How VAWA Takes on the Systems That Perpetuate Domestic and Sexual Violence

Today the House of Representatives passed the Violence Against Women Reauthorization Act of 2019 (H.R. 1585). This VAWA bill authorizes programs and funding that support survivors of gender-based violence. But it also does more: It tackles some of the laws and institutions that perpetuate domestic violence and sexual assault across the country. Dismantling these structural causes of gender-based violence is essential to ensuring the security and dignity of survivors, their families, and communities.

Protecting the Right to Seek Emergency and Police Assistance

In cities across the country, victims of crimes increasingly pay a terrible price for calling 911: eviction from their homes. Thousands of localities have enacted ordinances that punish tenants and landlords based on calls for police or emergency services or criminal activity at a property — even where the tenant is the victim of the crime or needed aid. These ordinances disproportionately harm survivors of domestic violence, who may need to reach out for police protection repeatedly.

Once residents learn they can be evicted for calling 911, they usually lose all faith in law enforcement. Even worse, these ordinances empower abusers because they know reports to the police can result in the survivor’s eviction. The ACLU has represented survivors of domestic violence who faced homelessness and escalating violence due to these local laws and advocated at the local and state levels to address their inhumane effects. 

The House bill recognizes the right to report crimes and emergencies from one’s home and protects landlords, residents, and tenants from being penalized for requesting law enforcement or emergency assistance by governmental agencies that receive federal funding. While some states have enacted legislation to address this issue, a federal response is direly needed. No crime victim should be forced to make the impossible choice between suffering in silence or calling 911 and being kicked out of their homes.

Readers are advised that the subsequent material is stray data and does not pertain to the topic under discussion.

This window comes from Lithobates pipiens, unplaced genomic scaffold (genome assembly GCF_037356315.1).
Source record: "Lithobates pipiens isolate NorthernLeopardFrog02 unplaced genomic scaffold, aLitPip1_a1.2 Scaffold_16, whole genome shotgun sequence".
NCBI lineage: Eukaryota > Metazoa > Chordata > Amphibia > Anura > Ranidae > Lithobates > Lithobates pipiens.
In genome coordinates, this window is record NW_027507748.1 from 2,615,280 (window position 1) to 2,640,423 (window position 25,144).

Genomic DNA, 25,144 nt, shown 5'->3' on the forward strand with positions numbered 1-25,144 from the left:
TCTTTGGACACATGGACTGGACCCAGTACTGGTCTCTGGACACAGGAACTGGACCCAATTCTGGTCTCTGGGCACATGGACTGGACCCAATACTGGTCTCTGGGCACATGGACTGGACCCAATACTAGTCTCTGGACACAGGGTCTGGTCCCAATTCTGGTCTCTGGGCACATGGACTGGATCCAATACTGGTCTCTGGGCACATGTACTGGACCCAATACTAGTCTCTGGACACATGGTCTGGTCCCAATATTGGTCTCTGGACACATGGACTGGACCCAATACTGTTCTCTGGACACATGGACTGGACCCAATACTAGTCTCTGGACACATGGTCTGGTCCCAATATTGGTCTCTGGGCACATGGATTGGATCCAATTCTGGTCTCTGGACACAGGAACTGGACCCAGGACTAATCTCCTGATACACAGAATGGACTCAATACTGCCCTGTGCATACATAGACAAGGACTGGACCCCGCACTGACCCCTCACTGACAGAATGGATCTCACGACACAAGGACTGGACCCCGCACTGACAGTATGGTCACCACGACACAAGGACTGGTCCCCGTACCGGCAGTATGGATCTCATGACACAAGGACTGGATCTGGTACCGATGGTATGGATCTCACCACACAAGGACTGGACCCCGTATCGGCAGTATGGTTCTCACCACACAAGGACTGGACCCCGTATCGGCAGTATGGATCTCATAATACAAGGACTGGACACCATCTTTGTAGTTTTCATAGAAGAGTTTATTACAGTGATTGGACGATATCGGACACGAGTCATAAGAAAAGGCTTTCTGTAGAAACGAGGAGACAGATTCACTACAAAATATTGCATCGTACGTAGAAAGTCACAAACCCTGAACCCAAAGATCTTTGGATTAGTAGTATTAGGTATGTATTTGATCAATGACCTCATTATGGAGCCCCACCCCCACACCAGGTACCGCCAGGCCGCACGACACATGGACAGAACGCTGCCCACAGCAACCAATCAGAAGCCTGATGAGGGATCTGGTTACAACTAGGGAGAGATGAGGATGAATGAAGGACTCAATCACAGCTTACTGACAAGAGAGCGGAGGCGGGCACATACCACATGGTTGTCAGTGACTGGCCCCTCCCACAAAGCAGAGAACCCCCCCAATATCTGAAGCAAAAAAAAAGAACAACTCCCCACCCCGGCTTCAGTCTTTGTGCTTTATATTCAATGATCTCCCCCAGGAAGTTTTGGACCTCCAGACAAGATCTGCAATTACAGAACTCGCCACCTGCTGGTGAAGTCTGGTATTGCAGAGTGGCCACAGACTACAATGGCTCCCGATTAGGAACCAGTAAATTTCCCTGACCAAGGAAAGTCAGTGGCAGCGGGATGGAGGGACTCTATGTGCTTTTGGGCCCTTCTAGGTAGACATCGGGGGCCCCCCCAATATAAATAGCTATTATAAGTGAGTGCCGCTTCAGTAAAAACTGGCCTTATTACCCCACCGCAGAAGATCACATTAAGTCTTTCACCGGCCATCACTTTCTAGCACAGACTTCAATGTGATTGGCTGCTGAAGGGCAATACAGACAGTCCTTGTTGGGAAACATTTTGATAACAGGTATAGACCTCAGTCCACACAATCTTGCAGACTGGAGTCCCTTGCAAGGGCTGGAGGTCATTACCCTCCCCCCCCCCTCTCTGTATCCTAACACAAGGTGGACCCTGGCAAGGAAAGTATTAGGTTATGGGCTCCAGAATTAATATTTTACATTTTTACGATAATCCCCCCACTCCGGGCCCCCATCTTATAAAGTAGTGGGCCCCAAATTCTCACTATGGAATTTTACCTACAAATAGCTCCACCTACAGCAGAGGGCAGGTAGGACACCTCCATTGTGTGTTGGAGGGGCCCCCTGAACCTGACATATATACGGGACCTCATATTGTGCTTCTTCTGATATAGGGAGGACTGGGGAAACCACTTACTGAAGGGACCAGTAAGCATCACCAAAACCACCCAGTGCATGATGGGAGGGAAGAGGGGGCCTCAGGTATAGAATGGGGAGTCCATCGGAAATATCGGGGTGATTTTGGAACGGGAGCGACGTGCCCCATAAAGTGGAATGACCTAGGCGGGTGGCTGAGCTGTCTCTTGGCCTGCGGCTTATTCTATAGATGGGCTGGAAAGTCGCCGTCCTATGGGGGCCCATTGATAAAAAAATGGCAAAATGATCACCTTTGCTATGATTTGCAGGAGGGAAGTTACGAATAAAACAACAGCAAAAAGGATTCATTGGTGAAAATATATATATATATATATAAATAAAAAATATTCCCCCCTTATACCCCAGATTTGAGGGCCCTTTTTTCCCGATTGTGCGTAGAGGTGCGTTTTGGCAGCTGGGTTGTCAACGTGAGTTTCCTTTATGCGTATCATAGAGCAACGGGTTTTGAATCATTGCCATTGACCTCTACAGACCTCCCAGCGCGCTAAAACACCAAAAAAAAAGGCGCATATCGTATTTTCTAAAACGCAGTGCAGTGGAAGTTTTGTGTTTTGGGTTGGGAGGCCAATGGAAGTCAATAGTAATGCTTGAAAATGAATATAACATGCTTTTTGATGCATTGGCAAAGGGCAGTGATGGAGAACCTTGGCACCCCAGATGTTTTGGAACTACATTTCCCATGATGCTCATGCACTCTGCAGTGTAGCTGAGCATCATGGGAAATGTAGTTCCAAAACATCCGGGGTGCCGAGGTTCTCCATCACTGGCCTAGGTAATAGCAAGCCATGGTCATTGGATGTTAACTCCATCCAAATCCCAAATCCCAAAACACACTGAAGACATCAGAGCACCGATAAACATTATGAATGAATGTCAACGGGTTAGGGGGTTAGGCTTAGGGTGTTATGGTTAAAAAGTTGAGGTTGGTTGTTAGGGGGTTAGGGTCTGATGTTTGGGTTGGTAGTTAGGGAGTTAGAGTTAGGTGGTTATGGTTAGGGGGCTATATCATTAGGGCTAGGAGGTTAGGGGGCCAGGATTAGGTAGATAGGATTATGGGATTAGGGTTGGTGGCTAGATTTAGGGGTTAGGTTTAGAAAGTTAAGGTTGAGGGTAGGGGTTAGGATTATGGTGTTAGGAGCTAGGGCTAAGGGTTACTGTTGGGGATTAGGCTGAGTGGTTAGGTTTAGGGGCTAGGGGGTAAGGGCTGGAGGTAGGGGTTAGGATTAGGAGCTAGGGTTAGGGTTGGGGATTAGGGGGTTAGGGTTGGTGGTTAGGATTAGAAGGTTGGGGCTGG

Promoting Justice for Indian Survivors of Sexual Violence and Stalking

The House bill expands the ability of tribes to investigate and prosecute cases of sexual violence and stalking on tribal lands involving non-Native perpetrators. Until 2013, tribes were stripped of authority to pursue cases against non-Native people, even where victims were tribal members. This was deeply problematic, as the vast majority of Native American survivors of sexual violence described the perpetrator as not Indian. Because it was unlikely that the federal government would prosecute these cases, non-Native people committed domestic violence and sexual assault against Native Americans with impunity, leading to high rates of violence on tribal lands.

In the last reauthorization of VAWA, Congress permitted tribes, for the first time, to exercise jurisdiction over domestic violence cases committed against Native Americans. Under this new bill, tribes could hold non-Native perpetrators accountable for sexual violence and stalking as well. In doing so, it confronts restrictions on tribal sovereignty that have fueled gender-based violence against Native Americans, particularly women.

Challenging Sexual Misconduct by Law Enforcement

VAWA addresses a particularly disturbing defense that has been raised by law enforcement officers who sexually assault people in their custody: consent. Police officers have successfully argued that a person they detained “consented” to sexual activity, escaping accountability. The defense ignores the profound power imbalance between law enforcement and people who are detained, which makes truly voluntary consent impossible.

VAWA closes this loophole by making it unlawful for a person acting under color of law to engage in sexual activity with someone in federal custody, regardless of whether that person “consented.” It also authorizes the Department of Justice to make grants to states, many of which permit consent defenses, to address this issue. Survivors of police sexual misconduct already face huge barriers to coming forward, including the lack of effective oversight of officers. They should not also be compelled by our legal system to prove they did not consent to sexual activity while detained.

#MeToo not only shed light on the pervasiveness of sexual violence — it also showed how people, systems, and institutions have been complicit in silencing survivors and fostering ongoing and escalating violence. Now that the House has passed its bill, it’s time for the Senate to act so that we can begin to overturn some of the laws and institutions that perpetuate gender-based violence.